I was going to write about tomatoes. Or cucumbers. Or peppers. Or corn. Or potatoes. Maybe sweet onions. There are so many wonderful ingredients available in this season of plenty that I couldn’t make up my mind! So I’m sharing with you a few variations for one of my favorite summertime constructions—the mixed vegetable salad.
Every culture has some version of a composed salad, most of them based on tradition, seasonality, and the creativity and thriftiness of cooks. And although it could be assembled with only raw vegetables dressed with a simple vinaigrette, I find composed salads to be much more interesting when there is a mixture of both cooked and raw vegetables. Here is my technique. I hope you adapt it and make it your own.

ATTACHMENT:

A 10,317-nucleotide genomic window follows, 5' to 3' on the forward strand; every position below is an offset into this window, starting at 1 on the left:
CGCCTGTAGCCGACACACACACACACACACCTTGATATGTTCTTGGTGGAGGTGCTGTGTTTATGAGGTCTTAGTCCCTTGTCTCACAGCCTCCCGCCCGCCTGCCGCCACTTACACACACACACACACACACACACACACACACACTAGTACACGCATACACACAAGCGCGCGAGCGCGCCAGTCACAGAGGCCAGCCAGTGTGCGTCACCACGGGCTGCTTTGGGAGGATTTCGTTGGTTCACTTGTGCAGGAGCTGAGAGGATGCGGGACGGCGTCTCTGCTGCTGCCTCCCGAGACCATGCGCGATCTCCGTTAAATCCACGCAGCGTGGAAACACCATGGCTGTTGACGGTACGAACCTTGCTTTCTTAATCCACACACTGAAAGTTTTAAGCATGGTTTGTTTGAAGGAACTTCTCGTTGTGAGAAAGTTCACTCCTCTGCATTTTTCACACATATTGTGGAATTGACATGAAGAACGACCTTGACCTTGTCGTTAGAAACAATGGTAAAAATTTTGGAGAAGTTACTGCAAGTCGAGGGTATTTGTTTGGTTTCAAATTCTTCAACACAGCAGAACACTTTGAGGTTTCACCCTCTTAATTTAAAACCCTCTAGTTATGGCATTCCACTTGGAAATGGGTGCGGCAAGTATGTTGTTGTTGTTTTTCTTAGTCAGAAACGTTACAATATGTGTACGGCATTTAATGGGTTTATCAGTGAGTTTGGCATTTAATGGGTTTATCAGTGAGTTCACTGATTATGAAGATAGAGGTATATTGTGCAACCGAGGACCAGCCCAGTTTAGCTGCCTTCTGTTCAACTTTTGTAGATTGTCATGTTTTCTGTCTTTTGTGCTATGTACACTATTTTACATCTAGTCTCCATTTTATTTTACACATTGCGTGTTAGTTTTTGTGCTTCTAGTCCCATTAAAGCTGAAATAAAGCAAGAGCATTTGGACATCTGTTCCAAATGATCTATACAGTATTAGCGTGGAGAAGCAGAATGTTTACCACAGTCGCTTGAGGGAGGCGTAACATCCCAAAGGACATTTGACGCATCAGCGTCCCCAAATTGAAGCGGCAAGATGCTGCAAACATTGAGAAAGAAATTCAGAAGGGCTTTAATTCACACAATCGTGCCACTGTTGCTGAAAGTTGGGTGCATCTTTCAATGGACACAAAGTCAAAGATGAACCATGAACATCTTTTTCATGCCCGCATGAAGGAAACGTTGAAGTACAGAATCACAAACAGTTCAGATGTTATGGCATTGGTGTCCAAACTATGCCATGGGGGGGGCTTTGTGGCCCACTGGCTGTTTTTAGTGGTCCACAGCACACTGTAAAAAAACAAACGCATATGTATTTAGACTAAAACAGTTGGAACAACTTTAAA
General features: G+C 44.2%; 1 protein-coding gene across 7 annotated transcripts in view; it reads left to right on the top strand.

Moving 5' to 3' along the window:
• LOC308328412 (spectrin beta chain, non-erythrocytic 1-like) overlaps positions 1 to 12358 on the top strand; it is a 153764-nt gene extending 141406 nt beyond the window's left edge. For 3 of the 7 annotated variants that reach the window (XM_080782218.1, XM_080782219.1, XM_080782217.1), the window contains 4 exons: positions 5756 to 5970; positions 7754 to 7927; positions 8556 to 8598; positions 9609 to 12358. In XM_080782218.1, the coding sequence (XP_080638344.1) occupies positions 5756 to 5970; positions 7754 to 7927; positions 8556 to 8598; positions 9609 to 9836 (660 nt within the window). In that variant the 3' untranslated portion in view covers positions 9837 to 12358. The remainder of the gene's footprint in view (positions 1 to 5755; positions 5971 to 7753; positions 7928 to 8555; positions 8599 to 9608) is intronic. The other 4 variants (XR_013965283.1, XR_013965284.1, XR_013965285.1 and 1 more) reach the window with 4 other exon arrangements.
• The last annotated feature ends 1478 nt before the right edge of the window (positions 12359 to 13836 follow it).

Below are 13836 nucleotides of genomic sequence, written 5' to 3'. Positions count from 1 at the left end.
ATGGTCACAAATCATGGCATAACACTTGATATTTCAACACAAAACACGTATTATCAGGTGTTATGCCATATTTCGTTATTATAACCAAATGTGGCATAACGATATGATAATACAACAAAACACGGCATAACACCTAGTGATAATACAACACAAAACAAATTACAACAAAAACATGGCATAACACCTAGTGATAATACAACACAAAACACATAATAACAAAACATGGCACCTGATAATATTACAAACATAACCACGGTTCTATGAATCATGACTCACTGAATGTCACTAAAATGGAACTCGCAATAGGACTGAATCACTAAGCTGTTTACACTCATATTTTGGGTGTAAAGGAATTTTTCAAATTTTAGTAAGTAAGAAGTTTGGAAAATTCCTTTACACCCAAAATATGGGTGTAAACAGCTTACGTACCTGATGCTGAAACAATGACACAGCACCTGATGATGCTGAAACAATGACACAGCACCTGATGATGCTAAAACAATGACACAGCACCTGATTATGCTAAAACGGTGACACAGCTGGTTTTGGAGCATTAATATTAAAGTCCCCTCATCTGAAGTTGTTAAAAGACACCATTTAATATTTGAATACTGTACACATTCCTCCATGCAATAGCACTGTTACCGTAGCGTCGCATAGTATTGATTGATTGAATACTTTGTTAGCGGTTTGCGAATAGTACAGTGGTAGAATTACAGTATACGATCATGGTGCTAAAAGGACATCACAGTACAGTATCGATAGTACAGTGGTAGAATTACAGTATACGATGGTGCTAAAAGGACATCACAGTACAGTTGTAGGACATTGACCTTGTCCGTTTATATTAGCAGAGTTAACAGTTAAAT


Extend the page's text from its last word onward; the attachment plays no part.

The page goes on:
My favorite summer salad almost always starts with a good ripe tomato or two for flavor, a mild acidity and lusciousness. Next, I like something starchy, such as freshly boiled new potatoes to absorb all of the dressing and juices from other ingredients. Note that if you want to get the most flavor into those potatoes, try cutting them in half and simmering them in salted water just until tender when delicately pierced with a knife, then remove them from the water to cool. Try to add a little something extra to the visual appeal by including a striking purple variety of potato or one of those with the lovely pink skins. I also love fresh beans of just about any kind in this salad, especially green Romano or yellow wax beans. You can blanch them in the water at the same time you are cooking the potatoes. Just have a bowl of ice water sitting next to the pot, and fish the beans out as soon as they are tender, shocking them in the ice water to stop the cooking process and retain their lovely, fresh colors. The same goes for a few ears of corn, simmered in the same water for about ten minutes, then removed to cool. After they’ve cooled, slice them into ¾-inch thick medallions and set aside. Another ingredient I consider a necessity is roasted peeled sweet peppers—and maybe even a few spicy ones to brighten up the salad. If you don’t want to heat up the house with the oven, lightly oil and season the peppers and char them on the grill outside, putting them in a covered dish to steam themselves and cool before peeling. And while the grill is hot, on the cooler side of the grill, cook 1/2 inch-thick slices of sweet summer onions, or wedges of red onions still connected at the root end until super sweet and tender. You could cook the corn on the grill as well if you like a little more savory char in your salad. Don’t forget chunks of grilled or roasted eggplant, lightly shriveled and crisply blackened around the edges. They make a silken addition that almost melts on the tongue. Dress the salad generously with a dressing of extra-virgin olive oil and good wine vinegar (or lemon juice) in a ratio of 3:1. And don’t forget salt and pepper.